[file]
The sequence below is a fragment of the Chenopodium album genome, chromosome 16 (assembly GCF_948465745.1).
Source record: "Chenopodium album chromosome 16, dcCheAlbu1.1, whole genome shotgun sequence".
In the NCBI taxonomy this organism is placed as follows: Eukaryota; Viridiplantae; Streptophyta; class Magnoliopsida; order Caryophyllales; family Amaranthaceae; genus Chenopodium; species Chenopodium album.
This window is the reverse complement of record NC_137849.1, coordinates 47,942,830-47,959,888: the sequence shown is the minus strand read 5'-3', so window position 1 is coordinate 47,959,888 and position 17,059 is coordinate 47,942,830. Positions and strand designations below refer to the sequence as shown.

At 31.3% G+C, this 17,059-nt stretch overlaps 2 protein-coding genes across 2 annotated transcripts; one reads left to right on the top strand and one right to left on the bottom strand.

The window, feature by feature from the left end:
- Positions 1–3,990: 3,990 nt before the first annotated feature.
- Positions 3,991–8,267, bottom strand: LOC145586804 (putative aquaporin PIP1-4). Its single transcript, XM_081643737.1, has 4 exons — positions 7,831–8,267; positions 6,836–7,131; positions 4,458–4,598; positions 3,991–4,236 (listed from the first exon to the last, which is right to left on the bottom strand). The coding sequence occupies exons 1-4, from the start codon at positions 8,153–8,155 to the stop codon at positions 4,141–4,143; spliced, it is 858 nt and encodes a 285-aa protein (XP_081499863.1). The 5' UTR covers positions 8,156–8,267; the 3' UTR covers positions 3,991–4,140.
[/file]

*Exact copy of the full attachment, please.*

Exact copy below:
The sequence below is a fragment of the Chenopodium album genome, chromosome 16 (assembly GCF_948465745.1).
Source record: "Chenopodium album chromosome 16, dcCheAlbu1.1, whole genome shotgun sequence".
In the NCBI taxonomy this organism is placed as follows: Eukaryota; Viridiplantae; Streptophyta; class Magnoliopsida; order Caryophyllales; family Amaranthaceae; genus Chenopodium; species Chenopodium album.
This window is the reverse complement of record NC_137849.1, coordinates 47,942,830-47,959,888: the sequence shown is the minus strand read 5'-3', so window position 1 is coordinate 47,959,888 and position 17,059 is coordinate 47,942,830. Positions and strand designations below refer to the sequence as shown.

At 31.3% G+C, this 17,059-nt stretch overlaps 2 protein-coding genes across 2 annotated transcripts; one reads left to right on the top strand and one right to left on the bottom strand.

The window, feature by feature from the left end:
- Positions 1–3,990: 3,990 nt before the first annotated feature.
- Positions 3,991–8,267, bottom strand: LOC145586804 (putative aquaporin PIP1-4). Its single transcript, XM_081643737.1, has 4 exons — positions 7,831–8,267; positions 6,836–7,131; positions 4,458–4,598; positions 3,991–4,236 (listed from the first exon to the last, which is right to left on the bottom strand). The coding sequence occupies exons 1-4, from the start codon at positions 8,153–8,155 to the stop codon at positions 4,141–4,143; spliced, it is 858 nt and encodes a 285-aa protein (XP_081499863.1). The 5' UTR covers positions 8,156–8,267; the 3' UTR covers positions 3,991–4,140.